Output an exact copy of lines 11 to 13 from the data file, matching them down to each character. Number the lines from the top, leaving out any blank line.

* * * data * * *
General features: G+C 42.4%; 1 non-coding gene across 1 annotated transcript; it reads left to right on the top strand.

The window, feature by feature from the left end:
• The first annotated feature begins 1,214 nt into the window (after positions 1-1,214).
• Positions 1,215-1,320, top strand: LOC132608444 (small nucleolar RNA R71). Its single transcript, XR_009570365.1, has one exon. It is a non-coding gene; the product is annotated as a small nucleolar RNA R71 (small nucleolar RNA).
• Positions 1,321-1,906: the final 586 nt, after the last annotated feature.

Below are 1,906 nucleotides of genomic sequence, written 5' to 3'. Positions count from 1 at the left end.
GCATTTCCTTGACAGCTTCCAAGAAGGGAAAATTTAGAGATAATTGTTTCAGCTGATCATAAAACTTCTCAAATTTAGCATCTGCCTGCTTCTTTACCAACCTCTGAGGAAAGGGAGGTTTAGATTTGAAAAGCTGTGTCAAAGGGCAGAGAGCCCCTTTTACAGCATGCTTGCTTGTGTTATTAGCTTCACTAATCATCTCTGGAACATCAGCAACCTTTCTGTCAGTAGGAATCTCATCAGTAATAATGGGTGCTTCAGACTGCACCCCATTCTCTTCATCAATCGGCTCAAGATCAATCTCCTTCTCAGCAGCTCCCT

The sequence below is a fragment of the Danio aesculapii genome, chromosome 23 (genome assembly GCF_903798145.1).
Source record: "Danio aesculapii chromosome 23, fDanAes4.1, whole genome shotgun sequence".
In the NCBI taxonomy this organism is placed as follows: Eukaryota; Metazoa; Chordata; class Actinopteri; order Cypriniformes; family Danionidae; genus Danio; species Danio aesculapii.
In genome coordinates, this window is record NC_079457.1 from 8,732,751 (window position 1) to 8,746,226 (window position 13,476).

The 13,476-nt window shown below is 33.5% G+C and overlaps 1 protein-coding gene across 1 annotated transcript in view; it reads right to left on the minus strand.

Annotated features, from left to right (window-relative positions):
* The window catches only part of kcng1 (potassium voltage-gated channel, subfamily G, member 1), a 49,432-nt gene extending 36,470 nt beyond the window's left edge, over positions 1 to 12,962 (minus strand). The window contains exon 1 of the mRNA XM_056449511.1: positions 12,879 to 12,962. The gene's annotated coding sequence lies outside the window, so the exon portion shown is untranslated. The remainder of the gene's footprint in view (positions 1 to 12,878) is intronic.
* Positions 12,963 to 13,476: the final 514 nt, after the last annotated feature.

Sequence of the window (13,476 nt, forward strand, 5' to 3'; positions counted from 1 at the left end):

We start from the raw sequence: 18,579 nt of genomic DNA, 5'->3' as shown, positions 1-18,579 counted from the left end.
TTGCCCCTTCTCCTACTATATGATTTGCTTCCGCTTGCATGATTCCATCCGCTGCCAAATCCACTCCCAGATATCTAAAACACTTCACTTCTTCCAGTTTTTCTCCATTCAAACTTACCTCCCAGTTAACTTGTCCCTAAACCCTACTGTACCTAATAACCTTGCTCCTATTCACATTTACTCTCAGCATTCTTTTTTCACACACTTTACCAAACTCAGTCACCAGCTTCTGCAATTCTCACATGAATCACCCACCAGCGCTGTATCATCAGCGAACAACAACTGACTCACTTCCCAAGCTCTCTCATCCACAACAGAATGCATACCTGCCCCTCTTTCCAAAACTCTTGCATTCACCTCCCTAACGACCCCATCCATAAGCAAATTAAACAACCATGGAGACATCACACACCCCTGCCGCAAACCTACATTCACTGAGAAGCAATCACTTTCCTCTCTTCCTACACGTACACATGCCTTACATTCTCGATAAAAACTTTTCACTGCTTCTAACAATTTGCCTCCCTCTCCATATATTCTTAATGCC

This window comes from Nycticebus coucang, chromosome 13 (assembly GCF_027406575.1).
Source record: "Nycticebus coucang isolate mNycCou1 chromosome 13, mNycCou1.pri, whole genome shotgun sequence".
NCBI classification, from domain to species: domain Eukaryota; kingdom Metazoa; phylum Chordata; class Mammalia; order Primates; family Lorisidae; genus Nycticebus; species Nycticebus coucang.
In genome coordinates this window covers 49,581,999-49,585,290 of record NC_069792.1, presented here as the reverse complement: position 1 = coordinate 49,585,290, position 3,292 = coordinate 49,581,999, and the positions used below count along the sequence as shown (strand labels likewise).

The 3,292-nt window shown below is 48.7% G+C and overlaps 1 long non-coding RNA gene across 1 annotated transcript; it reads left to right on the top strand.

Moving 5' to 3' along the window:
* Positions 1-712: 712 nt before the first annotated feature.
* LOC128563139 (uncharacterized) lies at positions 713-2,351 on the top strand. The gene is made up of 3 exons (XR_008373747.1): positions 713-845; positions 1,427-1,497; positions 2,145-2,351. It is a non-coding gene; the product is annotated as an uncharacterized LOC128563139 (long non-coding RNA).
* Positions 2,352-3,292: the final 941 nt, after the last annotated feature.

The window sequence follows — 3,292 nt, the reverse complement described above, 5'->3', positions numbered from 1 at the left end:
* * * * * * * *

In genome coordinates, this window is record NC_079457.1 from 8,732,751 (window position 1) to 8,746,226 (window position 13,476).

The 13,476-nt window shown below is 33.5% G+C and overlaps 1 protein-coding gene across 1 annotated transcript in view; it reads right to left on the minus strand.

Annotated features, from left to right (window-relative positions):